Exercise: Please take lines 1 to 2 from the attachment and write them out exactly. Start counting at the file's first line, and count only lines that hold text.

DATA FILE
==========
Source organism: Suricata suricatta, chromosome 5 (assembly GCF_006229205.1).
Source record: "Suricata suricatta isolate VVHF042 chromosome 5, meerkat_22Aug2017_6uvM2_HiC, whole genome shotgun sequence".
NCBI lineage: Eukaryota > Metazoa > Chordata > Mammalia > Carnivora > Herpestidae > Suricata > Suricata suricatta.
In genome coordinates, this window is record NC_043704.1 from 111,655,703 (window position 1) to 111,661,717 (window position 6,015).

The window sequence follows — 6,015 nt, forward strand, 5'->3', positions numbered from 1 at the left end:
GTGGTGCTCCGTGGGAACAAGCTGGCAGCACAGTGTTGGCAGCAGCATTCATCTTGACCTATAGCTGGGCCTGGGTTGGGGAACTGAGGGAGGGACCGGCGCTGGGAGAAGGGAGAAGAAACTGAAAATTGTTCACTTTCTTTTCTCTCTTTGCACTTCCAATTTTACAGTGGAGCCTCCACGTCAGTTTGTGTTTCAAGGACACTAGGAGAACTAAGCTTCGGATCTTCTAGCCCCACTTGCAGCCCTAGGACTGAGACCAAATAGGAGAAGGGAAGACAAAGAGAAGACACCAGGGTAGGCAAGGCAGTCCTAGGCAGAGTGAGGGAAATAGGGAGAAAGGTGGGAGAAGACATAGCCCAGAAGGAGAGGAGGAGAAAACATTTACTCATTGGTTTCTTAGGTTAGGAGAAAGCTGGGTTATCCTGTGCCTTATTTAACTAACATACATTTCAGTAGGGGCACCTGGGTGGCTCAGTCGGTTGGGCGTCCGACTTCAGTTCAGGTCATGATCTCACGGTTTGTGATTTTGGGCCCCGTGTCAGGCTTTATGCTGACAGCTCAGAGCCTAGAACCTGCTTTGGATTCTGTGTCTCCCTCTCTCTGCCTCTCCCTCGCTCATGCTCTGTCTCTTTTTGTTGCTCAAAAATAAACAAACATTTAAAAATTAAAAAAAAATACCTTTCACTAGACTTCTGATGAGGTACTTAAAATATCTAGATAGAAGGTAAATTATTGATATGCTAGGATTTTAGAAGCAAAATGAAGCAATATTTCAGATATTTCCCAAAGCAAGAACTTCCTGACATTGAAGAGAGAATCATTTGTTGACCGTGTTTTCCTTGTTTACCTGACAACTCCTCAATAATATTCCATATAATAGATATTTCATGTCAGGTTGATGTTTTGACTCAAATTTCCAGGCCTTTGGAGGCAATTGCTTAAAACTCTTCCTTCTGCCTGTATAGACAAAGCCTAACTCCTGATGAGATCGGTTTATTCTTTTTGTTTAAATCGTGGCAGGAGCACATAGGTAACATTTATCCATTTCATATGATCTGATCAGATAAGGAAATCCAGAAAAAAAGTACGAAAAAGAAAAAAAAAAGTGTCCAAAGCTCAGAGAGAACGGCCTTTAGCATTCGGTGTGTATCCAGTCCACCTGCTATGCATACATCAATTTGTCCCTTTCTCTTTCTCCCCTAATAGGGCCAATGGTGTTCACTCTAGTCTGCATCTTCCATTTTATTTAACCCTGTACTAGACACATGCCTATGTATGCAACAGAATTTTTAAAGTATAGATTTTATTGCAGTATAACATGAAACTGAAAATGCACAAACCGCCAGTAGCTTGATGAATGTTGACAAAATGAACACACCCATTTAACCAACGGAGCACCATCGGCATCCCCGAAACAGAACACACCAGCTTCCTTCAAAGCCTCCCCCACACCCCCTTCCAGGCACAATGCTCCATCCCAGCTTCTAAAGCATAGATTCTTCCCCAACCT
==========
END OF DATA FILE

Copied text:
Source organism: Suricata suricatta, chromosome 5 (assembly GCF_006229205.1).
Source record: "Suricata suricatta isolate VVHF042 chromosome 5, meerkat_22Aug2017_6uvM2_HiC, whole genome shotgun sequence".